Why Self-Publish Your Book?
by Vicki Smart Penhall
Author of eight self-published books
and Lilly Penhall
Author, editor and/or designer of over a dozen books
“Self-appointed self-publishing gurus”
When I started writing down stories back in the year 2000, I had no idea how to get them in print. Publishing was something far away in New York City, and I had no connections. The publishing game used to be, “send your manuscript and wait,” usually for a rejection letter, which can be not only time-consuming (because most major publishing houses do not allow simultaneous submissions and take over 6 months to respond) and very disheartening, to wait so long to get a “no.” So, we decided to self-publish my books. After all, we had a printer on my computer system. Right?
What I discovered was that self-publishing can be costly. Printing off my computer was wasteful of paper and ink and very frustrating. Commercial print shops were no better. Just one bound copy of my first novel was $40 at Kinko’s! Yikes!
We explored small-press printing and found an ally. The cost to print 100 books without a fancy cover or any editing–things we could do on our own–started around $350 depending on the size of the books and number of pages. Sometimes you can get your cost as low as $2 or $3 a book if you order more than 100. If you want to have an inventory of books to sell on your own website or at bookstores, this is a good option for you.
But lately, “Print on Demand” self-publishing has become the new norm, applauded for its ease of use, affordability, and availability to wide audiences via online retailers such as Amazon.com. New technology makes it easy to self-publish your works, whether you have written a novel, children’s book. poetry collection, non-fiction or any other genre.
Most print on demand publishers offer free setup for your title and pay you royalties when your book sells on an online bookseller’s website. So you pay nothing to upload your book files and your book is made available on Amazon.com at no cost to you. When someone purchases your book, you get a percentage of the sale minus the printing costs and seller’s fees. Your book is available worldwide and to major brick-and-mortar bookstores, but it’s up to you to get people to buy your book.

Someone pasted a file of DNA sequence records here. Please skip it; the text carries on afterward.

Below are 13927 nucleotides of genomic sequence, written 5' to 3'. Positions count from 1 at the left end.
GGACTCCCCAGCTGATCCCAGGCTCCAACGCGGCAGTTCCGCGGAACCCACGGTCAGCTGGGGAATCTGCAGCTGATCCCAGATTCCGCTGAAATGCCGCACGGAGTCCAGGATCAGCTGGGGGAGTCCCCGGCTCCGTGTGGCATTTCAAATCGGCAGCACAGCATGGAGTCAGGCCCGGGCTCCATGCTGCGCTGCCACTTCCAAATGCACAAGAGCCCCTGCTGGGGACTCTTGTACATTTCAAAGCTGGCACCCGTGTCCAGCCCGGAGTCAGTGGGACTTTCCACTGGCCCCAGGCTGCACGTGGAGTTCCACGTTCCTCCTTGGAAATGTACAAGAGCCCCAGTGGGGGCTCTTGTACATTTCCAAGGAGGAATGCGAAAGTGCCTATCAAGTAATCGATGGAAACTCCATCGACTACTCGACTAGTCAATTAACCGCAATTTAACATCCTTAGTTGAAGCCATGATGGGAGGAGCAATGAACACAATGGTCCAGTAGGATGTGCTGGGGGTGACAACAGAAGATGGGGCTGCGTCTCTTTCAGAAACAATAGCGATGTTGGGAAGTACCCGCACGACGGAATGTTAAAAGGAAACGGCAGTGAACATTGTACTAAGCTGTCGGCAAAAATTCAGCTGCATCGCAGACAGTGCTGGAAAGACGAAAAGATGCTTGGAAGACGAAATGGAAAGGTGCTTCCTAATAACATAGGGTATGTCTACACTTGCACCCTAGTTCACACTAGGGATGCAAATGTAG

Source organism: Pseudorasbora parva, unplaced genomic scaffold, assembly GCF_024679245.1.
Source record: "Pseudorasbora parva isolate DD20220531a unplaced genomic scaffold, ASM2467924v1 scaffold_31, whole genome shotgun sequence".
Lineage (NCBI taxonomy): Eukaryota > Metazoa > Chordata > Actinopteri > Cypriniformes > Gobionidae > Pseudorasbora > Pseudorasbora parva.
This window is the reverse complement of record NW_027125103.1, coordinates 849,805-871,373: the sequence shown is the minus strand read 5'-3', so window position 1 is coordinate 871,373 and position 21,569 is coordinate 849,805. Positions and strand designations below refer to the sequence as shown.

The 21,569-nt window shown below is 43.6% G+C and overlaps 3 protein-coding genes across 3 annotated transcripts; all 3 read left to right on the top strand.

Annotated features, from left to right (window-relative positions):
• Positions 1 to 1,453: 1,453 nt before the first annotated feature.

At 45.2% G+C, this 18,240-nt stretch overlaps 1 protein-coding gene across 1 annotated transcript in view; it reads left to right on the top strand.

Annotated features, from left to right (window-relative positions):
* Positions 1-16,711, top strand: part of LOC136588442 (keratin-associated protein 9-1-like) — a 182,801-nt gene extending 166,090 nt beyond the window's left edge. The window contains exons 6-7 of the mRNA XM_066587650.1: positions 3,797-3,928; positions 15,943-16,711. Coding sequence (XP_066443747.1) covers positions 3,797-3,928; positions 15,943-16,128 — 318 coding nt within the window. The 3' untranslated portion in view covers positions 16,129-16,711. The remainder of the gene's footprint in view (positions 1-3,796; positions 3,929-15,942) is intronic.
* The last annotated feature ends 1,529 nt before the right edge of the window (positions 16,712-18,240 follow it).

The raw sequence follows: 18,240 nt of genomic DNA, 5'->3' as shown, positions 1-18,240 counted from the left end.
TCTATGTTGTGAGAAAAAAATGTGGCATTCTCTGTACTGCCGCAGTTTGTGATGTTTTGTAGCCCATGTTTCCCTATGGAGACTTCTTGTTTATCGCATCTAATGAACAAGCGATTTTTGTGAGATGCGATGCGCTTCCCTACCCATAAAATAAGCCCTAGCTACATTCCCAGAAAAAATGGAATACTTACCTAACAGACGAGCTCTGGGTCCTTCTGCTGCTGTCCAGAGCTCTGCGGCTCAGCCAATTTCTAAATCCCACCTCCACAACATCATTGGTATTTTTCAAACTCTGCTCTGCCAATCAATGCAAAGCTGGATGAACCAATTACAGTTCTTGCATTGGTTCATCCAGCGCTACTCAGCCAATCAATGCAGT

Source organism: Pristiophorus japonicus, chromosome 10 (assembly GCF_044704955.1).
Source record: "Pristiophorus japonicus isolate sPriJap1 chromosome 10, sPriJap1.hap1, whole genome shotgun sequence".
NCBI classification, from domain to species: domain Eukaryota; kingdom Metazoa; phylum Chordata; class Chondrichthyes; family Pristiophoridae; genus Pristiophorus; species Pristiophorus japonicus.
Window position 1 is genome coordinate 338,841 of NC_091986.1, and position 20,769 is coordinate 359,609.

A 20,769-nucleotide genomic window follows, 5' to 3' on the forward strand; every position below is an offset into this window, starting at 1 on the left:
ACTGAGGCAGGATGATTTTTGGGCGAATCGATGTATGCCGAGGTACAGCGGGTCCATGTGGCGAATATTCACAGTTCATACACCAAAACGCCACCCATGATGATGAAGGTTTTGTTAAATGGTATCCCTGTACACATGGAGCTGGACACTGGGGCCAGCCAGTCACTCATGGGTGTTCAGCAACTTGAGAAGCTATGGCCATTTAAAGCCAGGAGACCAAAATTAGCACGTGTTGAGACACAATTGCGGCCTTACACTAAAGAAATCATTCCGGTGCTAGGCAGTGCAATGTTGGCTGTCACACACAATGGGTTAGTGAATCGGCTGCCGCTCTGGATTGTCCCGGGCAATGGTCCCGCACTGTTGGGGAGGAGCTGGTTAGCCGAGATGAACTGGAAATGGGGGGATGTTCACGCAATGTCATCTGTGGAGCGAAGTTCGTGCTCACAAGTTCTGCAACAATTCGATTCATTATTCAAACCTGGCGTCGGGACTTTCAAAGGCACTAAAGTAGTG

This is what some would consider one major downside to self-publishing. Since you do not have a big publishing house to advertise your book or ask bookstores to buy copies, it is the author’s responsibility to either do the marketing or hire a marketing expert to promote the book. There are many venues for promotion, from social networking to bookstore appearances, that can encourage people to purchase your self-published book, and if you put in the work, many people have successfully become bestsellers after starting with grassroots marketing. This is a great article about some of the ways to accomplish this.
There are many options to consider when self-publishing, and many resources available to help you get your book in print as easily and inexpensively as possible without going through major publishing houses or indie presses who are very selective on who they publish (and often take “knowing someone”). We are here to help you, and want your book to be exactly what you want it to be.
In addition, ebooks are another platform that is becoming more popular because it’s more widely available to readers, it costs less both to produce and purchase, and because it’s almost all profit, since there is no printing and shipping involved. Many bibliophiles are put off by ebooks, but love ’em or hate ’em, they are a great way to put your book in the hands of readers worldwide.
But just because electronic books are easier to buy, does not mean they are easier to make. On the contrary, ebook sellers (Amazon Kindle, Barnes & Noble Nook and iTunes, to name a few) are even more strict on formatting, and ebooks can quickly become a complicated beast to create. Ebooks need covers and interiors designed, just like print books do, so trust your book to an experienced group of self-publishers like Penhall Publishing.
Here is a pretty good list of self-publishing companies, all of which provide different services. Some, such as CreateSpace, Lulu, Lightning Source and Smashwords, we have worked with in the past and others we have yet to use.
Penhall Publishing offers everything you need to self-publish your work of fiction, non-fiction, poetry, spiritual books, art and photography books, children’s books, how-to books, legal books, nature books… any kind of books you write, you can self-publish, and we can help. From ghost writing and editing to captivating cover art, interior design (the inside of the book has to be designed too!) and publishing, we call on our years of expertise in the self-publishing business to guide you through the process of turning your dream into a reality of your book in the hands of readers all over the world.
Are you ready? Read “Self-Publishing 101” and “Costs of Self-Publishing” for more information on what to expect during the self-publishing process. Congratulations! You are taking the first step toward your dream.